By ABBY SOUZA
After two years of public hearings, board discussions and draft changes, Tuolumne County supervisors passed the GIGER fee increase yesterday.
The Growth in Government Expense and Revenues fees are charged to developers to pay for county services future homeowners will use, such as recreation and emergency responses.
The fees, which had not been updated in about a decade, will go from $1,723.84 per home in the Tuolumne County Fire Department Service District to $2,503. Homes outside the district mostly in unincorporated areas will go from $1,462.60 to $1,635.25 per house.
"To me, it's really astounding that the raise wasn't higher," Supervisor Dick Pland said.
The only issue to hold the board up yesterday was whether the GIGER fees should be readjusted every two years or, during the in-between years, a consumer price index calculation should be done.
The consumer price index takes the changes in retail prices of items, such as a loaf of bread or a gallon of milk, and compares them with prices of previous years. The change in prices helps government groups decide how much they should raise fees.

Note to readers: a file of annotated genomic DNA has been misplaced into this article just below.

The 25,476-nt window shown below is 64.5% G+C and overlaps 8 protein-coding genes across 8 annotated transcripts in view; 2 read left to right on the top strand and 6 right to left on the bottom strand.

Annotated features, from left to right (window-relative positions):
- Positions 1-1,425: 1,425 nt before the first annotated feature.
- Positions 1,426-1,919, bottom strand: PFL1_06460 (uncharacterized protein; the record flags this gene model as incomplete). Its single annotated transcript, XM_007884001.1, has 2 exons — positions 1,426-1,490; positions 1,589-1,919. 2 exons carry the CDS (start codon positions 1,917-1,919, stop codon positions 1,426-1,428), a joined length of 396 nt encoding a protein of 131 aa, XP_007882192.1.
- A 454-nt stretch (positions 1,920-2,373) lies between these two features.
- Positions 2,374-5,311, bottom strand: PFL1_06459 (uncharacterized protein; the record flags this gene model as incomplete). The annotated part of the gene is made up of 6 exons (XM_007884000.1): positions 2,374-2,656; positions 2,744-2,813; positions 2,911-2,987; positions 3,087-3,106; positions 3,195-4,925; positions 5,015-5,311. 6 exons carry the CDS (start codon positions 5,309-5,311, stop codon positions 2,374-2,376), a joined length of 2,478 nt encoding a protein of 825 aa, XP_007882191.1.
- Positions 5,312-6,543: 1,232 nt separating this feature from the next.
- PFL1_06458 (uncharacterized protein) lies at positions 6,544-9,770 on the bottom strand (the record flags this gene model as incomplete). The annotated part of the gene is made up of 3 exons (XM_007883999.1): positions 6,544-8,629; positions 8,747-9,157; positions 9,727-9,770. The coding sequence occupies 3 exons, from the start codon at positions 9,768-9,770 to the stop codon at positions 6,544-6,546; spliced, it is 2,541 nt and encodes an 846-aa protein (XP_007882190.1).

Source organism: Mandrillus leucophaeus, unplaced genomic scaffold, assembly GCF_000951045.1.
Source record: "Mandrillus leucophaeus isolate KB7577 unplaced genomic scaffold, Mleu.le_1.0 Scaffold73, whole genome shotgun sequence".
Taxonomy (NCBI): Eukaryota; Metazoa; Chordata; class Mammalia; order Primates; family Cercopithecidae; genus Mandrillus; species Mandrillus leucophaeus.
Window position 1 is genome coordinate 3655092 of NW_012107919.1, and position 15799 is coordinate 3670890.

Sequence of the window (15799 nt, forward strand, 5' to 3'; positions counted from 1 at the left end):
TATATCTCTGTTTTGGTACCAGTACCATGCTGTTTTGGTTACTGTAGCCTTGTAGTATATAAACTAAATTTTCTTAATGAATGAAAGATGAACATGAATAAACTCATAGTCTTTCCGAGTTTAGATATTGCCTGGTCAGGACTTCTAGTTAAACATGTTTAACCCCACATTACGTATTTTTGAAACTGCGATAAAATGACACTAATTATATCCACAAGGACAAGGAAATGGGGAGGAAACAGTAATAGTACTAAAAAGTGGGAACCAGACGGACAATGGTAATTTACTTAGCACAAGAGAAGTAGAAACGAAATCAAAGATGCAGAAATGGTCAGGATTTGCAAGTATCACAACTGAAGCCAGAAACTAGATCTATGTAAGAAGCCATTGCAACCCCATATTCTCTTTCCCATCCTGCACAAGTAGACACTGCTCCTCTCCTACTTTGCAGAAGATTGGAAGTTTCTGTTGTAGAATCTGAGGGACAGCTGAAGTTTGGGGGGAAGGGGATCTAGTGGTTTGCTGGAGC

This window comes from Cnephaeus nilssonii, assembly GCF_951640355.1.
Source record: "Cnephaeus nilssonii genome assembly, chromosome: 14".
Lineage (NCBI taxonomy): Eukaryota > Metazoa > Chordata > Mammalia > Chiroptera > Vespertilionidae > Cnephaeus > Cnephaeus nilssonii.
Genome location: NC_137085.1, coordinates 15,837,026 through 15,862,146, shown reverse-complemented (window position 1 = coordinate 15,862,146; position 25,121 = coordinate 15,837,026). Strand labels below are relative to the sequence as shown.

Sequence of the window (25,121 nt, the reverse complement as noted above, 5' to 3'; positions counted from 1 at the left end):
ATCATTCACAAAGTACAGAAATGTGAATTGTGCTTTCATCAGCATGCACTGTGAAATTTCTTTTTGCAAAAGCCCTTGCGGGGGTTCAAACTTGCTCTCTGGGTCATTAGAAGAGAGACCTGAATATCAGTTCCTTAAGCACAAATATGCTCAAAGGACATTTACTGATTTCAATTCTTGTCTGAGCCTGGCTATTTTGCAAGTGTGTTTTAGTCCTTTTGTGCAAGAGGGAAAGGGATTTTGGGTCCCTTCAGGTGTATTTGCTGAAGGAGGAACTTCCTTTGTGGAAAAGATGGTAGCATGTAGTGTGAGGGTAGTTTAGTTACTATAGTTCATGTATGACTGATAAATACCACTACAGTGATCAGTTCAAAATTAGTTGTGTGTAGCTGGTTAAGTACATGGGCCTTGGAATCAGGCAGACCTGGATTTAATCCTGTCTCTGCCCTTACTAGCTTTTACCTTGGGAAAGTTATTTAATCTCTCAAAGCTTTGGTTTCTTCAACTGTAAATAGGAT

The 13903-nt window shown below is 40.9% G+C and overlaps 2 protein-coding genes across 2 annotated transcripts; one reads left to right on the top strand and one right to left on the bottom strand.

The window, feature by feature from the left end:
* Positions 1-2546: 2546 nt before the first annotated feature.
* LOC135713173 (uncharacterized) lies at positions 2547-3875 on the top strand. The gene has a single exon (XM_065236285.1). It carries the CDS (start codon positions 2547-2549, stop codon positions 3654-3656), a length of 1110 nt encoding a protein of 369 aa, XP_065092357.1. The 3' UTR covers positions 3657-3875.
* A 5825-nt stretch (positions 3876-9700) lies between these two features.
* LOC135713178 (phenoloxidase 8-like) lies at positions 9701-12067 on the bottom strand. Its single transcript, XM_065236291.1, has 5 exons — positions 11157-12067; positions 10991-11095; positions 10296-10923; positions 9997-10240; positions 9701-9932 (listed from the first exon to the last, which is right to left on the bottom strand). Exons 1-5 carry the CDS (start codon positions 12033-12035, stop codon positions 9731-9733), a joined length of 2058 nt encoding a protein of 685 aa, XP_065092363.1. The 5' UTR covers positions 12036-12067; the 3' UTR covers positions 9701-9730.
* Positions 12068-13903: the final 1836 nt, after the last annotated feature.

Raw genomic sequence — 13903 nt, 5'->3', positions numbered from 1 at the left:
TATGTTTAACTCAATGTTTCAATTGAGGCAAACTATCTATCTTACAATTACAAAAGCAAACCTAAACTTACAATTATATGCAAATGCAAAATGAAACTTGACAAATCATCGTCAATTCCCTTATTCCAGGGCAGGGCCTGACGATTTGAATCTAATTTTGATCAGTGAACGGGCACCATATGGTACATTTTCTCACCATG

Pland said he did not like the idea of using the CPI and asked senior administrative analyst Daniel Richardson why the county can't just recalculate the fees every year.
"It would likely require a couple of weeks of staff time," Richardson said.
That seemed to satisfy Pland.
"If it takes that much time, I'm sorry I asked," Pland said.
But Chairman Mark Thornton said "two weeks to me, every two years, is a good investment."
Thornton said he wants to use the county's set of numbers every two years.
Supervisor Paolo Maffei said the county should use the CPI because it's used by many governmental agencies. Supervisor Jim Peterson also said using the CPI would best serve county residents.
Even though he didn't support using the CPI, Thornton voted with his fellow supervisors to use it when calculating the GIGER fee increase.